The following is a message from the Bergen County Department of Health Services:
COUNTY OF BERGEN DEPARTMENT OF HEALTH SERVICES
One Bergen County Plaza – 4th Floor – Hackensack, NJ 07601-7076
(201) 634-2600 • FAX (201) 336-6086
James J. Tedesco, III County Executive Nancy L. Mangieri Director/Health Officer
From January 1 to January 30, 2015, 102 people from 14 states were reported to have measles. Most of these cases are part of a large, ongoing multi-state outbreak linked to an amusement park in California.
Measles is a highly contagious respiratory disease caused by a virus. It spreads through the air through coughing and sneezing. Measles starts with a fever, runny nose, cough, red eyes, and sore throat, and is followed by a rash that spreads all over the body. About three out of 10 people who get measles will develop one or more complications. Complications include diarrhea, pneumonia (the most common cause of death in young children), or ear infections (which can result in permanent hearing loss). Complications can be serious in all age groups. However, children younger than 5 years of age and adults older than 20 years are more likely to suffer from measles complications. Measles may also cause pregnant woman to give birth prematurely, or have a low birth weight baby.
Bergen County Department of Health Services would like to take this opportunity to provide education and prevention materials related to this current measles outbreak. Here are some tips we can all follow to help us and our children stay healthy: -Get vaccinated. The Measles, Mumps and Rubella (MMR) shot is very safe, and it is effective at preventing measles (as well as mumps and rubella). Vaccines, like any medicine, can have side effects. But most children who get the MMR shot have no side effects. -Be aware of and review your facility’s illness policy regarding those children not vaccinated with the MMR vaccine (due to religious or medical reasons) who may be subject to exclusion from school should a case of measles be suspect within the facility’s population.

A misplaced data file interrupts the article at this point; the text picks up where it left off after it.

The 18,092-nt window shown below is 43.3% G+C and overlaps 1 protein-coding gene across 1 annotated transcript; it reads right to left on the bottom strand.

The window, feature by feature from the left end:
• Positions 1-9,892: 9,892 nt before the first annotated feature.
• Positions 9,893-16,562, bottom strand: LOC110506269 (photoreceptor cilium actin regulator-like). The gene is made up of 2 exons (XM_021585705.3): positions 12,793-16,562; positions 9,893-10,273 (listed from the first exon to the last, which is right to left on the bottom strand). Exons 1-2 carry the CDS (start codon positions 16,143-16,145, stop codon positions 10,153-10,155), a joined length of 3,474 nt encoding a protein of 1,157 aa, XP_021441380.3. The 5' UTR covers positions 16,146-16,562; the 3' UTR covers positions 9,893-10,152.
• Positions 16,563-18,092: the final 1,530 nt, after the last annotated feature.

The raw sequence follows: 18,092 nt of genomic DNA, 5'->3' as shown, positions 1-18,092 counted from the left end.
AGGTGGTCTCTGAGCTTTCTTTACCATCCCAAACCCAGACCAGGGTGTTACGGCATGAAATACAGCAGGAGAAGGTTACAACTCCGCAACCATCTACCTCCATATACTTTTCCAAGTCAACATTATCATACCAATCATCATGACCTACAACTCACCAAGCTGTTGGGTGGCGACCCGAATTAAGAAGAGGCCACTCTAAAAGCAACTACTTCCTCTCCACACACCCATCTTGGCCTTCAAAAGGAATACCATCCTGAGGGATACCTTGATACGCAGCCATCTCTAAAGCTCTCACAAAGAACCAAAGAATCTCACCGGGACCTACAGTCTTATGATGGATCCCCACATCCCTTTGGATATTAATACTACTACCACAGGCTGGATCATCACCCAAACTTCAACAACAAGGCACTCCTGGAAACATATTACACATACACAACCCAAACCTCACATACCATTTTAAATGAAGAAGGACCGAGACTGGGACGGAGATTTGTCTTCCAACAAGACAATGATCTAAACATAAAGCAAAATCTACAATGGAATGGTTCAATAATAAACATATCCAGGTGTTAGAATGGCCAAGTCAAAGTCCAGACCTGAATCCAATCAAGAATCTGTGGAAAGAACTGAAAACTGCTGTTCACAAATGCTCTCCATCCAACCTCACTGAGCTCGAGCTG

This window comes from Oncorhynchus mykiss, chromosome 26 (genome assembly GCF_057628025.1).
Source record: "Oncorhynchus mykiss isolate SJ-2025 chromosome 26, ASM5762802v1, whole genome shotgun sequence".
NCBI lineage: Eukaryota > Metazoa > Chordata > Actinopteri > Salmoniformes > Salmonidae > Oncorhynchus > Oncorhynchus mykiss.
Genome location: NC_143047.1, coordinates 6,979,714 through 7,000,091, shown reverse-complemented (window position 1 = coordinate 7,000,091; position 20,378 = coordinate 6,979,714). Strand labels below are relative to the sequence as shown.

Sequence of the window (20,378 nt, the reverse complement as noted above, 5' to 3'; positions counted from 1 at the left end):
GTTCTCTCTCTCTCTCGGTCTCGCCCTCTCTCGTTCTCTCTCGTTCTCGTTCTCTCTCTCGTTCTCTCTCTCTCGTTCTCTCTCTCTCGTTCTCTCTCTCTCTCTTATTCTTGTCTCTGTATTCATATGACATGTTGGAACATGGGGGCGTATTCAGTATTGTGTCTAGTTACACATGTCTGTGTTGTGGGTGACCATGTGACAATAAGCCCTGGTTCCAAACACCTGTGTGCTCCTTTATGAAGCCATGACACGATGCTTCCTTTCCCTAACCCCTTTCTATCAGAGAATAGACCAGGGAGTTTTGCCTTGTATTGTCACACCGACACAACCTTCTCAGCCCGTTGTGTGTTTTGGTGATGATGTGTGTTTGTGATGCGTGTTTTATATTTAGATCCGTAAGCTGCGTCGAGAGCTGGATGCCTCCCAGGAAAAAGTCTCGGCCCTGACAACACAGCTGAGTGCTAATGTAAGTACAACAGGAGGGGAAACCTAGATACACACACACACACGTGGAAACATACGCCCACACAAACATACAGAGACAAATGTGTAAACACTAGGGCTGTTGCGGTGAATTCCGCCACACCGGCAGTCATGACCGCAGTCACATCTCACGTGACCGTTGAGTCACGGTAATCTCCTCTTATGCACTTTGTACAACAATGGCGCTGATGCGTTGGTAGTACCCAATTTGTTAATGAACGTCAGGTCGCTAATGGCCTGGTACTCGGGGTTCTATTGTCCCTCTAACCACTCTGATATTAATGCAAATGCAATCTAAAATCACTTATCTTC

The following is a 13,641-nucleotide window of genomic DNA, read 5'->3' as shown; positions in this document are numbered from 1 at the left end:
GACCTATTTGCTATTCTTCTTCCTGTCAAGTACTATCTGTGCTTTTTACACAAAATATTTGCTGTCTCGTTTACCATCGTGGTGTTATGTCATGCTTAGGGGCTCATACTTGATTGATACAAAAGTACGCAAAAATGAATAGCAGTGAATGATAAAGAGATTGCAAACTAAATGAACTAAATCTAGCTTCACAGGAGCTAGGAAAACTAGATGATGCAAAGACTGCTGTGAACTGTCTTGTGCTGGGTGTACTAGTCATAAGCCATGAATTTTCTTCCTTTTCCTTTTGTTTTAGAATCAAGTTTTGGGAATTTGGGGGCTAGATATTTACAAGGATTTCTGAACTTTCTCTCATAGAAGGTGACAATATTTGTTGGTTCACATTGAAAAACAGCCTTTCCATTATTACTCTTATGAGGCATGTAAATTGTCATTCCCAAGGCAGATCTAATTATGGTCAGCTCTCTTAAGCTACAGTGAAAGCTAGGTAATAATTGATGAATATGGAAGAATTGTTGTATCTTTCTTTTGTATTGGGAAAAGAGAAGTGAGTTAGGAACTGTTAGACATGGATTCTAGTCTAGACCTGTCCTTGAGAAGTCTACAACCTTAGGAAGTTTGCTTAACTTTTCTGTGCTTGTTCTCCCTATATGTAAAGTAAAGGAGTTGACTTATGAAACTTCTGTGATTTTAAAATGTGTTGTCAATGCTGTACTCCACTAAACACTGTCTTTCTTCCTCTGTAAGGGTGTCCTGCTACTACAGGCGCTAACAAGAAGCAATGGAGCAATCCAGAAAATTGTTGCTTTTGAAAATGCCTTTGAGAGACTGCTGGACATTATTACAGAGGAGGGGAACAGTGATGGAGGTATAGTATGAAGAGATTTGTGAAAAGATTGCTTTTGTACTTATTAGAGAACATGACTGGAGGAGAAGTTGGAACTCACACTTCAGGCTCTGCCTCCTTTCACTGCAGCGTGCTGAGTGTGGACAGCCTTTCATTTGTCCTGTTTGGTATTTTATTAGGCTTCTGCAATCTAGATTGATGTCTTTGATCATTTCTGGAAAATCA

You can learn more about measles by logging on to the Bergen County Department of Health Services website at www.bergenhealth.org or by calling 201-634-2600 and asking to speak to a Public Health Professional regarding Measles. If you have specific questions or concerns about your child’s health, please contact your healthcare provider.
Nancy Mangieri, Health Officer
This time of year is a good time to review the importance of good hand washing.
It is well documented that the most important measure for preventing the spread of pathogens is effective hand washing.
The CDC reminds us that the best way to prevent the seasonal flu is to get vaccinated each year. It takes about two weeks after vaccination for antibodies to develop in the body and provide protection against the flu.
In addition to hand washing, good health habits that help prevent infection include:
Avoid close contact with sick people.
Cover your mouth and nose when coughing or sneezing.
Avoid touching your eyes, nose and mouth.
Eat nutritious foods, drink plenty of water, remain physically active and get enough sleep.
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